2016: Trump - 2,970,733 (48.2%) // Clinton - 2,926,441 (47.5%) (Margin 44,292 votes) 2012: Romney - 2,619,583 (46.8%) // Obama 2,907,448 (50%) (Margin 287,865 votes)

Key Counties Philadelphia County: 2016: Trump - 108,748 (15.3%) // Clinton - 584,025 (82.3%) 2012: Romney - 91,840 (14.1%) // Obama - 557,024 (85.2%) Allegheny County (Pittsburgh): 2016: Trump - 259,480 (39.5%) // Clinton - 367,617 (55.9%) 2012: Romney - 259,304 (42.2%) // Obama - 348,141 (56.6%) Erie County: (One of the most important counties to look at in America for the election)2016: Trump - 60,069 (48%) // Clinton - 58,112 (46.4%) 2012: Romney - 46,102 (40.9%) // Obama - 65,136 (57.8%) Westmoreland County: (Trump is trying to outperform his 2016 margin here)2016: Trump - 116,522 (63.5%) // Clinton - 59,669 (32.5%) 2012: Romney - 103,429 (61.3%) // Obama - 63,380 (37.6%) Chester County: (Emblematic of Suburban Women shift to Dems—Biden must outperform)2018 (Senate Midterms): Barletta (R) - 92,380 (39%) // Casey (D) - 140,138 (59.2%) 2016: Trump - 116,114 (42.5%) // Clinton - 141,682 (51.9%) 2012: Romney - 123,232 (49.7%) // Obama - 122,232 (49.2%)

Arizona: Next on this list is Arizona. It has a good chance of being called Election Night due to heavy mail-in ballots. Those received prior to the weekend will be pre-counted, and should be released around 10pm EST (an hour after the polls close). From my best analysis, if Arizona is called for Trump, or even simply not called for Biden—hit the democracy panic button. Shit’s going to be a LONG haul! Only two counties to really pay attention to: around Tucson & Phoenix. Pima County around Tucson is the traditional Democrat stronghold in Arizona. Maricopa County around Phoenix, and containing 60% of the state’s population, is one of the country’s fastest growing. It went blue in 2018, after being solidly red in ’12 and closer in ’16. Biden will need to win here handily to carry the state.

2018 Midterm Senate Race: McSally (R) - 1,135,200 (47.6%) // Sinema (D) - 1,191,100 (50%) 2016: Trump - 1,232,401 (48.1%) // Clinton - 1,161,167 (44.6%) (Margin 71,234 votes) 2012: Romney - 1,143,051 (54.2%) // Obama - 930,669 (44.1%)

Key Counties Maricopa County: 2018: McSally - 672,505 (46.8%) // Sinema - 732,761 (51%) 2016: Trump - 747,361 (47.7%) // Clinton - 702,907 (44.8%) 2012: Romney - 680,089 (55.1%) // Obama - 532,284 (43.2%) Pima County: 2018: McSally - 160,550 (41.1%) // Sinema - 221,242 (56.7%) 2016: Trump - 167,428 (39.7%) // Clinton - 224,661 (53.3%) 2012: Romney - 165,237 (46.3%) // Obama - 186,456 (52.2%) As of 10/30, Republicans had an advantage in requested ballots, while Dems had an advantage with returned ballots. In the 9-10pm hour on Election Night after the polls close, look at the Maricopa County margin. If shit is still tight (within 5 or so points) between the Repub and Dems before the mail-in ballot numbers are released, it’s going to be a blowout.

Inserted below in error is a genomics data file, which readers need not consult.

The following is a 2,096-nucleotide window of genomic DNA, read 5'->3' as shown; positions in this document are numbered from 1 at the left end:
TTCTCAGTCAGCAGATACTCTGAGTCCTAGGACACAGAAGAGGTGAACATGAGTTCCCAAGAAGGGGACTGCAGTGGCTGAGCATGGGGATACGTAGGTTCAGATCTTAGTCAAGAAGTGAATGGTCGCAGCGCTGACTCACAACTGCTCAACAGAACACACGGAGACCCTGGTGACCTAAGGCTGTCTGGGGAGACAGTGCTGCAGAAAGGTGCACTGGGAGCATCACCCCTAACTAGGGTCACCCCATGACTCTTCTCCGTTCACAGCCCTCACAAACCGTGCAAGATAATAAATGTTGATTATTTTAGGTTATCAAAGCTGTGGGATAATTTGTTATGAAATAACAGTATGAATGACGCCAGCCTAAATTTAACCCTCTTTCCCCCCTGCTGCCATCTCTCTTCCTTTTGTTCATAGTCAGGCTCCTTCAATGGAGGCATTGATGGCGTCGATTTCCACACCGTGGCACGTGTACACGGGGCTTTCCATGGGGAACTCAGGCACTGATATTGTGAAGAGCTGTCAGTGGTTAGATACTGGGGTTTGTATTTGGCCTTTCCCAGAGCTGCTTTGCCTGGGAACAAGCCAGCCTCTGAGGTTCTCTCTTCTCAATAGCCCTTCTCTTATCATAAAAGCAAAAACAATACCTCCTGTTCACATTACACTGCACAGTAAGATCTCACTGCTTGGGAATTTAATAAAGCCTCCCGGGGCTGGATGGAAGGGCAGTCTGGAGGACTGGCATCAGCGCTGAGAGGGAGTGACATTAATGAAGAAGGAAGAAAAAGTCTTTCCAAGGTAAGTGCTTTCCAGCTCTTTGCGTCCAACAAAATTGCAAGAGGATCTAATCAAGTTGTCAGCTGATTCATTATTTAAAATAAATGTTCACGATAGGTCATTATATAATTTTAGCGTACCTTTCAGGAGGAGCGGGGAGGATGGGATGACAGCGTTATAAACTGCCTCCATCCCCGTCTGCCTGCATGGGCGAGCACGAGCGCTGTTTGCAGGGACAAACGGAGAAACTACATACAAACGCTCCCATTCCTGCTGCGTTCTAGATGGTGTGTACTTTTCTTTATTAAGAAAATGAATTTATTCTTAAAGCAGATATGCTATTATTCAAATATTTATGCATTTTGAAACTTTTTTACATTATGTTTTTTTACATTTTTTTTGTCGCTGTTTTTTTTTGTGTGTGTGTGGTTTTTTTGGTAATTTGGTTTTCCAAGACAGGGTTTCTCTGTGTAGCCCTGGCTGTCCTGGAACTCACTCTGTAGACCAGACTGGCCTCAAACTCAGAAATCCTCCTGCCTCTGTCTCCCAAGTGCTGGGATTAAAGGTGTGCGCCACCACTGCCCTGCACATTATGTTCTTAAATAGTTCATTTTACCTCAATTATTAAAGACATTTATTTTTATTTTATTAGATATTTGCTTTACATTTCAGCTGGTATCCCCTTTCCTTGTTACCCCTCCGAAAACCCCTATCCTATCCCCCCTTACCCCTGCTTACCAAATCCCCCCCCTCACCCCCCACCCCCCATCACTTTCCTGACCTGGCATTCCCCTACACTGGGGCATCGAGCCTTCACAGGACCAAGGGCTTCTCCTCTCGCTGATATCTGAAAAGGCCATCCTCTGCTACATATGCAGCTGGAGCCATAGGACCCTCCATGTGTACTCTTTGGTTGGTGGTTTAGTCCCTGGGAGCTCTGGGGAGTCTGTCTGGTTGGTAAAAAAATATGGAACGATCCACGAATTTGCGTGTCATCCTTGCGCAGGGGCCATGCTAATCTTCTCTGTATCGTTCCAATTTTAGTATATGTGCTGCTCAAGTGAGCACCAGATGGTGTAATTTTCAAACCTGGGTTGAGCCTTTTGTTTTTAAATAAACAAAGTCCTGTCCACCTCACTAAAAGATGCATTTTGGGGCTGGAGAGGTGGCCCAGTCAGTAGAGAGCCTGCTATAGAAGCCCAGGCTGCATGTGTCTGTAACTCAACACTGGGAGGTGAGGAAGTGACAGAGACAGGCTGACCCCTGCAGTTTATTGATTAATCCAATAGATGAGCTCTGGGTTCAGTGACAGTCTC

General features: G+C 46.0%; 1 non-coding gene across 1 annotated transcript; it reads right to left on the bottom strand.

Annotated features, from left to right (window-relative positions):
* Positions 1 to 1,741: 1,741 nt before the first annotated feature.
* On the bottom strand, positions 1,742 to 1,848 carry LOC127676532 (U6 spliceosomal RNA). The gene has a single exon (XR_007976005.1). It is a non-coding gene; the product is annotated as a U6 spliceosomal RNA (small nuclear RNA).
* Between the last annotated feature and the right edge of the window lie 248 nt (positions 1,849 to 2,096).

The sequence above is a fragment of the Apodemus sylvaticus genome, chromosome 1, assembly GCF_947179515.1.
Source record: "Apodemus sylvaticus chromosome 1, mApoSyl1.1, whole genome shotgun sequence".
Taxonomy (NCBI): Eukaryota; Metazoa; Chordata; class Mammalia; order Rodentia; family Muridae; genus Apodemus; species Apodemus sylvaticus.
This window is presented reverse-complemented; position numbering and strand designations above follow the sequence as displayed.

North Carolina: Likely to be close. Decent chance it could be declared on Election Night. Represents a good piece of Biden’s Election Night 270 puzzle. All vote totals for ballots received prior to Nov. 2nd should be released immediately when polls close at 7:30pm EST. These will be VERY Democratic. Things will tighten up as Election Day in-person votes come through, before, if the margin is very tight, potentially breaking through again for Biden after later mail-in ballots are counted Nov. 4-12. (As of 11/1, NC was at 95% 2016 turnout statewide. BIG NEWS HERE: as of this writing, 28.3% of ballots cast in NC were from voters who DID NOT VOTE in 2016.) 2016: Trump - 2,362,631 (49.8%) // Clinton - 2,189,316 (46.2%) (Margin 173,315) 2012: Romney - 2,275,853 (50.6%) // Obama - 2,178,388 (48.4%) (Margin 97,465) Key Counties Union County (Classic suburban county—Biden over-performance here needed): 2016: Trump - 66,707 (63.1%) // Clinton - 34,337 (32.5%) Wake County (The largest county in the state, and very fast growing—Biden needs to rack up lots of votes here. It has surpassed its total 2016 vote count already. Look where Biden stands once early vote numbers released): 2016: Trump - 196,082 (37.2%) // Clinton - 302,736 (57.4%) Robeson County (another classic Obama/Trump county): 2016: Trump - 20,762 (50.8%) // Clinton - 19,016 (46.5%) 2012: Romney - 17,093 (41.3%) // Obama - 23,957 (57.9%) Mecklenburg County (Home of Charlotte, largest city in the state. Clinton slightly outperformed Obama here, and the county’s early vote has already surpassed its total 2016 vote. So this is another good place to look at around 7:40pm, after the state releases its early vote totals. How many votes is Biden at, when compared to Clinton’s Election Night 2016 total?): 2016: Trump - 155,518 (32.9%) // Clinton - 294,562 (62.3%)